At 6 feet 4 inches, Mr. Livingston had played basketball in high school and then in college. Over the years, however, his exercise routine had slowed; he weighed 230 pounds and he smoked now and then. Add to that his family history — a mother who died of heart problems at age 50, a brother with heart problems and a grandmother who died with heart disease.

Heart attacks begin in the blood supply to the heart muscle. The heart gets its blood supply through small coronary arteries that are about the diameter of a strand of spaghetti. Shut off one of those strands, and a piece of the heart muscle dies. A sedentary lifestyle coupled with a diet high in saturated fat and processed foods builds up deposits of fat and cholesterol in the artery walls.

By age 50, the arteries are coated with plaque like a pipe with gunk built up in it. Even healthy people have plaque, but healthier lifestyles help limit the amount. With no warning, it can rupture, clot and stop the flow of blood to a part of the heart.

Although there is no official national tally for the ages of heart attack victims, medical personnel say they are seeing more young people with heart problems.

Tom Harrison, coordinator for the cardiac rehabilitation program at Rex Hospital in Raleigh, works with about 45 cardiac rehabilitation patients a day. About eight of those are younger than 50, Mr. Harrison says.

Mr. Livingston began the program there recently, but like most cardiac patients, he is adjusting to working the exercise into his busy schedule. Insurance typically covers about 36 visits. Most patients go three times a week for 45-minute sessions. In addition, they get nutritional and emotional advice. In between, they swap stories with fellow patients and establish a consistent routine for recovery.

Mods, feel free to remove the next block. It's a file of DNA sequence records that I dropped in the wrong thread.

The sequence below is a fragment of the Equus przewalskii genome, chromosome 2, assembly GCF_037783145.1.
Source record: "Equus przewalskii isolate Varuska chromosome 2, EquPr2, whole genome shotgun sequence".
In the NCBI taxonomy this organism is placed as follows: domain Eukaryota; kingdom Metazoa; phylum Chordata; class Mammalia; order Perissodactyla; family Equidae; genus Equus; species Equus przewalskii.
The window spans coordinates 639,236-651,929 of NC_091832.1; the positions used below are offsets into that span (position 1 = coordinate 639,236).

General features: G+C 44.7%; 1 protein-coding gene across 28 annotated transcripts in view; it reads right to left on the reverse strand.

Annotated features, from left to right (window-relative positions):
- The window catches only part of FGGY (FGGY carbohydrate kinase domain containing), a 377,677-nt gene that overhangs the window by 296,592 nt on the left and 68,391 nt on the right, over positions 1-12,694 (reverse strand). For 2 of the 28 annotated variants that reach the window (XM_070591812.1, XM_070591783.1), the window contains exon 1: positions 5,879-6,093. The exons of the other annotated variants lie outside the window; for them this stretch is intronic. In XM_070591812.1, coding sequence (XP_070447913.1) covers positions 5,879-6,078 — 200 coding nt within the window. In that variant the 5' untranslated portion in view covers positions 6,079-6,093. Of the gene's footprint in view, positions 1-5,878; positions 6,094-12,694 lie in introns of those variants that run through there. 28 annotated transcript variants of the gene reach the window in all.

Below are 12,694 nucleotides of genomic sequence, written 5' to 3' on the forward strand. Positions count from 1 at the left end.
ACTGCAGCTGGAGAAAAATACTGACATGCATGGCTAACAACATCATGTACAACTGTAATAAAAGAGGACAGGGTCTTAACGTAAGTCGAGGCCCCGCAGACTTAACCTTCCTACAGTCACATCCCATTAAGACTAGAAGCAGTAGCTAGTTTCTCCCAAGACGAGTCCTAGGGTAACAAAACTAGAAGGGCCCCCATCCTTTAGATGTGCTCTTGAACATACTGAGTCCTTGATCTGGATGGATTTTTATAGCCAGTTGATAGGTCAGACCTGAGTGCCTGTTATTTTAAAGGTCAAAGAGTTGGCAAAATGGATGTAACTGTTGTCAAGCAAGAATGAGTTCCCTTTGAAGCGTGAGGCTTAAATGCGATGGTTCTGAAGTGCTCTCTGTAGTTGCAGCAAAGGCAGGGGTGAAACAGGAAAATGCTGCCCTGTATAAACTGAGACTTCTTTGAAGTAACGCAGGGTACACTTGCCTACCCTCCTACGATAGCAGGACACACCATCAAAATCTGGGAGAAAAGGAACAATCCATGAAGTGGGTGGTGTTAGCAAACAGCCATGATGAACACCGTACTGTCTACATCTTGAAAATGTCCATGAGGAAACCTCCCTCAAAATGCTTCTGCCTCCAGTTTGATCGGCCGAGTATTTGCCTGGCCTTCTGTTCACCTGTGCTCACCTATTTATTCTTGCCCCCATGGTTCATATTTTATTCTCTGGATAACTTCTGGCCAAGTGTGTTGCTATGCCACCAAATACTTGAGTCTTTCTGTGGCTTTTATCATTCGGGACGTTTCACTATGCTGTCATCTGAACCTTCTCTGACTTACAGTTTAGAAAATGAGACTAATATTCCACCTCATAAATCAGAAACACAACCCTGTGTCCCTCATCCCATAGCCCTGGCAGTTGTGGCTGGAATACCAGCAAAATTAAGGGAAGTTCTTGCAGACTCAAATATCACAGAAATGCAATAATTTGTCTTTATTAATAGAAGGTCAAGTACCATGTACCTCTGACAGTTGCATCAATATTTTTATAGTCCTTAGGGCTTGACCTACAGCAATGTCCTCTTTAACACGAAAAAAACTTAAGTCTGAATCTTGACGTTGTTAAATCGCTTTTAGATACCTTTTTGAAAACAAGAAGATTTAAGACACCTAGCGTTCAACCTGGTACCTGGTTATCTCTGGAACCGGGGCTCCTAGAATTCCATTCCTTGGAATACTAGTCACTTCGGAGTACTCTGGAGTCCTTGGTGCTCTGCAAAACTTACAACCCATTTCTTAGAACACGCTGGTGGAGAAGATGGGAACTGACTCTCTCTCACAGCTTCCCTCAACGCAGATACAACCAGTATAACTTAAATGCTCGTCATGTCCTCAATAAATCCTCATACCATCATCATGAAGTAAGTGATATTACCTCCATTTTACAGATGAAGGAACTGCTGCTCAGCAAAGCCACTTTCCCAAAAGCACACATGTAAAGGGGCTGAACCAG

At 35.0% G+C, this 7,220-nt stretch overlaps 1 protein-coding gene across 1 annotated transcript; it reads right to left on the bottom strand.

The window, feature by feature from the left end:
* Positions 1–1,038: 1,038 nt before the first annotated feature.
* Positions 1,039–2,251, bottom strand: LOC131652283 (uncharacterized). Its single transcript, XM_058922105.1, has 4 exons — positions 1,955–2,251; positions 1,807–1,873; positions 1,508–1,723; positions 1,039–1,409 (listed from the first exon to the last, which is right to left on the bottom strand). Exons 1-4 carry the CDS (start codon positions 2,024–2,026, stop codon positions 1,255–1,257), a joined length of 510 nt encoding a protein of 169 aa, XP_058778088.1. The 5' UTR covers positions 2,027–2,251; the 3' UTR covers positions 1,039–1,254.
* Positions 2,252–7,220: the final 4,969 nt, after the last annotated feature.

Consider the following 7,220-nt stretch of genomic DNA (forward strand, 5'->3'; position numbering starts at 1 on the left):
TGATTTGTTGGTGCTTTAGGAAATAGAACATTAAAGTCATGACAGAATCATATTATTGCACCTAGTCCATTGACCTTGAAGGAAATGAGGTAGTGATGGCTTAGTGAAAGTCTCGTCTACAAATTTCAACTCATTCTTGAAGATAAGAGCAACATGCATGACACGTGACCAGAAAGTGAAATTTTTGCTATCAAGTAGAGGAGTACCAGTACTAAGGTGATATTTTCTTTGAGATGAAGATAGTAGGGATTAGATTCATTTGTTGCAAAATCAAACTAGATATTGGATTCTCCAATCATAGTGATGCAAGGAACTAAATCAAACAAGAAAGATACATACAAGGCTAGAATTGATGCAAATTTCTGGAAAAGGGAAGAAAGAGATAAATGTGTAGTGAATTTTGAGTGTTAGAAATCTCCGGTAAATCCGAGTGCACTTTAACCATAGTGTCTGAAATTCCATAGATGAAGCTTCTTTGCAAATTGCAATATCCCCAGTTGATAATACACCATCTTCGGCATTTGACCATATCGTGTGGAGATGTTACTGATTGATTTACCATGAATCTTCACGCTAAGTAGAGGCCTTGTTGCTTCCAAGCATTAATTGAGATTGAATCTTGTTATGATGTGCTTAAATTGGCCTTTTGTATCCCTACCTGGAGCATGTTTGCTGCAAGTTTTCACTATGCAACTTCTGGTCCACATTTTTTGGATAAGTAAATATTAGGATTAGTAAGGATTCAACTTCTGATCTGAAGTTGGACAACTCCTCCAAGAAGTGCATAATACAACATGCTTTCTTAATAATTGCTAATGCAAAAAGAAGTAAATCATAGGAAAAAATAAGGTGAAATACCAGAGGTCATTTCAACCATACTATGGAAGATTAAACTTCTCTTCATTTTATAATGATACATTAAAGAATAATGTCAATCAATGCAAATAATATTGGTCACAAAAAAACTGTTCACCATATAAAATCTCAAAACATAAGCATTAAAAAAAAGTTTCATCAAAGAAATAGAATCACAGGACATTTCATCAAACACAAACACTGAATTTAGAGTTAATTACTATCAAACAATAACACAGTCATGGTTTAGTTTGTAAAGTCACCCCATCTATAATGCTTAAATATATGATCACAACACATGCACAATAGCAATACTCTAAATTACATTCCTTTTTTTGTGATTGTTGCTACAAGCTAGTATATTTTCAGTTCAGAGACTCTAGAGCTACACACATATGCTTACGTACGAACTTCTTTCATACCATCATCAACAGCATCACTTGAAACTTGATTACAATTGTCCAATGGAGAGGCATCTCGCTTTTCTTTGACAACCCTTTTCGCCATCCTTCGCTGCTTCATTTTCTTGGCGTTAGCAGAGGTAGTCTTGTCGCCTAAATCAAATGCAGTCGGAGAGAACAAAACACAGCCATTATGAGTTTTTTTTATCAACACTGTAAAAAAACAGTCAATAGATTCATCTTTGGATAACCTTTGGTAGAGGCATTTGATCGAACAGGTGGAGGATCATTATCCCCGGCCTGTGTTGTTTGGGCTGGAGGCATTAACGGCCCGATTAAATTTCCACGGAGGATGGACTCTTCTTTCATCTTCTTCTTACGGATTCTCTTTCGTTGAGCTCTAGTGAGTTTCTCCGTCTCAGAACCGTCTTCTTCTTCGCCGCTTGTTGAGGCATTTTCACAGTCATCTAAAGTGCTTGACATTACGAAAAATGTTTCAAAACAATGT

Last week, Mr. Livingston’s work and family issues pulled him in several directions as he struggled to be consistent in making his class — but he is determined.

“Today, I had a good day,” Mr. Livingston says. “I’m looking forward to the next time.”

Mr. Harrison says his younger patients usually do well.

“When you’re young, you don’t think about these things,” he says, “but once they get over the initial shock — ‘This can’t be happening to me’ — they do great.”

Bethany Kelly, now 50, was 49 when she had a heart attack. Mrs. Kelly has several risk factors for heart attack — diabetes, smoking and lack of exercise — but she says stress has been her biggest problem.

Over the past 15 months, Mrs. Kelly, who heads up volunteer services at WakeMed Cary Hospital, has suffered the deaths of her mother, her father-in-law, a godchild and her two dogs. Her father also required medical care.

After completing the rehab program at WakeMed, giving up all but one cigarette a day and working out regularly at a gym, the Wake Forest resident says she is on the right track.

The shadow of having a heart attack at a young age never leaves, however.

When asked if she’s feeling well, Mrs. Kelly answers: “Great.” After a long pause, she adds, “But I keep waiting for the other shoe to drop. I am feeling great. But I was feeling good the day before I had a heart attack, too.”


Washington Times staff writer Shelley Widhalm contributed to this story.